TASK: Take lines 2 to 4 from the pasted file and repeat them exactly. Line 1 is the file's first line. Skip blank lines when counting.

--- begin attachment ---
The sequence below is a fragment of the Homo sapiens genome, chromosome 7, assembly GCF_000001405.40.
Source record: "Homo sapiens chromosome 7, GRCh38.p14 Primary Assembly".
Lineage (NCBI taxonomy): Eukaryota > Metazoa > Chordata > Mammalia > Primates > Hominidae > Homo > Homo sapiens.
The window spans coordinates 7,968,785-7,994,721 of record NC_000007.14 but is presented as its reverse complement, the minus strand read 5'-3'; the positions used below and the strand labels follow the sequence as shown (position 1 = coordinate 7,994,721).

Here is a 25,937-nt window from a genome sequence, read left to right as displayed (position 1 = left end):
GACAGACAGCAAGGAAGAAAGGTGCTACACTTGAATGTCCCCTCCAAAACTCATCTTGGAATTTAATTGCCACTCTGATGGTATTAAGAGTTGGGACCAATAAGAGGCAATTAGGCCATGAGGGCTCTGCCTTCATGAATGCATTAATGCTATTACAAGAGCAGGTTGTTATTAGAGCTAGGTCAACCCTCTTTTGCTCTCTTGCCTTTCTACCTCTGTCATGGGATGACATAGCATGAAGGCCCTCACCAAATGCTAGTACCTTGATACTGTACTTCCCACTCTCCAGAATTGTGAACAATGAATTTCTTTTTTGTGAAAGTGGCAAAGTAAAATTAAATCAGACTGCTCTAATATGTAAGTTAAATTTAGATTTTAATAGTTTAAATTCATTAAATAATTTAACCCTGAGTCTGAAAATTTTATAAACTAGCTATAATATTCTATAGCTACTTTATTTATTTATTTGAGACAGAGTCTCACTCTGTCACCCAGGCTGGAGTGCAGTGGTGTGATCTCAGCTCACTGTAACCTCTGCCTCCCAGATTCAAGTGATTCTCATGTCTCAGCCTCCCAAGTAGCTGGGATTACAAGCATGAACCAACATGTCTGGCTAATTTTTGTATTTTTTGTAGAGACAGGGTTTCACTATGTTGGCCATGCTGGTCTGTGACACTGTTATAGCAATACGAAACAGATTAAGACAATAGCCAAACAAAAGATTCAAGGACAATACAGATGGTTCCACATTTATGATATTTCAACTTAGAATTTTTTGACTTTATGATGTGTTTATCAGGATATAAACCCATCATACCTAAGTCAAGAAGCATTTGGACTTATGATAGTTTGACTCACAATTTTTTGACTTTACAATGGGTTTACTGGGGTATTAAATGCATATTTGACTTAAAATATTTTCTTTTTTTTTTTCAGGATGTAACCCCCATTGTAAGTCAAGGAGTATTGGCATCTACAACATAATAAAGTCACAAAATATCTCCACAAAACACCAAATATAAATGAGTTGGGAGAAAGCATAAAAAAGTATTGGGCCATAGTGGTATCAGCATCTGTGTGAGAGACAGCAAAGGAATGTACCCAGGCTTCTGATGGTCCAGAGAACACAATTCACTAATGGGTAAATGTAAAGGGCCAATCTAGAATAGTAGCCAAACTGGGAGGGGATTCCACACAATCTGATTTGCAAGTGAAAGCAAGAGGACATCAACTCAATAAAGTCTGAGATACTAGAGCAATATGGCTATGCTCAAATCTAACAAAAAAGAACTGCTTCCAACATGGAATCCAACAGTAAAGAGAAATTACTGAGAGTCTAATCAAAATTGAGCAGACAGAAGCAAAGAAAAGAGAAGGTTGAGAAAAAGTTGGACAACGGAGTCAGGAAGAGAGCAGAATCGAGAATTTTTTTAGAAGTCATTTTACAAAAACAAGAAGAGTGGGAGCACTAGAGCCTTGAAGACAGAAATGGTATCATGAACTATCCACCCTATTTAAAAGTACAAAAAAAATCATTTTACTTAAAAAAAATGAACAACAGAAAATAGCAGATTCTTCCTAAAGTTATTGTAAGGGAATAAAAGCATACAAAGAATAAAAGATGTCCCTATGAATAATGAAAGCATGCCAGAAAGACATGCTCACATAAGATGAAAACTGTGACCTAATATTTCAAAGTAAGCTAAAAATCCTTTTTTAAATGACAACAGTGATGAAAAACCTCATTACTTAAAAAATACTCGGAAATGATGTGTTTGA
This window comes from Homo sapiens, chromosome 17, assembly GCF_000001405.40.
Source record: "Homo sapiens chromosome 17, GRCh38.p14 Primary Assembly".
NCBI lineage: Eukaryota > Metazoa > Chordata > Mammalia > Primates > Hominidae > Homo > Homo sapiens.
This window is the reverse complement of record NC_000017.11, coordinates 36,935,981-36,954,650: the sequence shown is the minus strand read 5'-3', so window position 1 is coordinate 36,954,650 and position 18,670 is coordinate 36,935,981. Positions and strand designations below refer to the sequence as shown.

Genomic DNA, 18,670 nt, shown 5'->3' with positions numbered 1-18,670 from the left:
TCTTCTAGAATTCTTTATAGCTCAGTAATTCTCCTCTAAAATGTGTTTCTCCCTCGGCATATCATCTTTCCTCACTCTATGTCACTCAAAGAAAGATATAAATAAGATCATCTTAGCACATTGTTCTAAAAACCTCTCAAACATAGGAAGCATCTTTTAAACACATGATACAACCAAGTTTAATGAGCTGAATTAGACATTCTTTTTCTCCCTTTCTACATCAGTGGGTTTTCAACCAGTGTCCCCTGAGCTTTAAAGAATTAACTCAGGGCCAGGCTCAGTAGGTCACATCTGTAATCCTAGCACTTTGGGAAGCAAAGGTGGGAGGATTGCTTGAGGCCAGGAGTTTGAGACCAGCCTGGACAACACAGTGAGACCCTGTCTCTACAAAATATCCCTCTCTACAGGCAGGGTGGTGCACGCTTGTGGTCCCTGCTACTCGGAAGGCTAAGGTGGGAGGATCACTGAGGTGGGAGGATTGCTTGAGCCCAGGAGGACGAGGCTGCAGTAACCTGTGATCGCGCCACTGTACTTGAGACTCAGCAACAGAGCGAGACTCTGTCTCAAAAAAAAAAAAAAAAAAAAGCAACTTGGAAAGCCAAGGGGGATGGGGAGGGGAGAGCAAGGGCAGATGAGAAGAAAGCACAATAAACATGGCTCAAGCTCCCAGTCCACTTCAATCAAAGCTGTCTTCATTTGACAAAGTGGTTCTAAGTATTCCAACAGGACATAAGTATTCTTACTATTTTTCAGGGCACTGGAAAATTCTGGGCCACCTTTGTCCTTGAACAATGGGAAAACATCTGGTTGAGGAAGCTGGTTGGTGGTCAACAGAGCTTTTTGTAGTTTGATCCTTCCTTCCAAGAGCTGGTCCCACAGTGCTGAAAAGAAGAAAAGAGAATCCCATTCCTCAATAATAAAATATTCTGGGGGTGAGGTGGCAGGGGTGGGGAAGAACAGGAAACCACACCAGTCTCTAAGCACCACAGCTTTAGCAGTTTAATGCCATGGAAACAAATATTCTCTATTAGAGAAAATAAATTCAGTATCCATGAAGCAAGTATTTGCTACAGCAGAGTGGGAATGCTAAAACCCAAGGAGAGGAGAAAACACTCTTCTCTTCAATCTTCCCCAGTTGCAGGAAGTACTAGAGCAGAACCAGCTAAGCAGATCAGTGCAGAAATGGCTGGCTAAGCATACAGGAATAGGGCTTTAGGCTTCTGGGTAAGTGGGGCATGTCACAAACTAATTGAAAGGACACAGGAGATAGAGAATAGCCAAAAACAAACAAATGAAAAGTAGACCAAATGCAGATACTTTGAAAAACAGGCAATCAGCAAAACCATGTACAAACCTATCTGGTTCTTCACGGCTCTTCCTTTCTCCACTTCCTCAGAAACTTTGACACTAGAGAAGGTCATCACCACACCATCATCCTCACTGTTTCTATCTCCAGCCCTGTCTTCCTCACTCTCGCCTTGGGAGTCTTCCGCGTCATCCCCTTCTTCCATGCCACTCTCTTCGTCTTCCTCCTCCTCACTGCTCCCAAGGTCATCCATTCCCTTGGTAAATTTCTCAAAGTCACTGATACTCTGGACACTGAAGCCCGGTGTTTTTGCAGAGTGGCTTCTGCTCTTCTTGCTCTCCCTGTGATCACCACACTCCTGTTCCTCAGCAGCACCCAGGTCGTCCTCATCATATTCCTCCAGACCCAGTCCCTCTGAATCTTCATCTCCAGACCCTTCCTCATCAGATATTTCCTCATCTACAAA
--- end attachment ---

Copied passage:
Source record: "Homo sapiens chromosome 7, GRCh38.p14 Primary Assembly".
Lineage (NCBI taxonomy): Eukaryota > Metazoa > Chordata > Mammalia > Primates > Hominidae > Homo > Homo sapiens.
The window spans coordinates 7,968,785-7,994,721 of record NC_000007.14 but is presented as its reverse complement, the minus strand read 5'-3'; the positions used below and the strand labels follow the sequence as shown (position 1 = coordinate 7,994,721).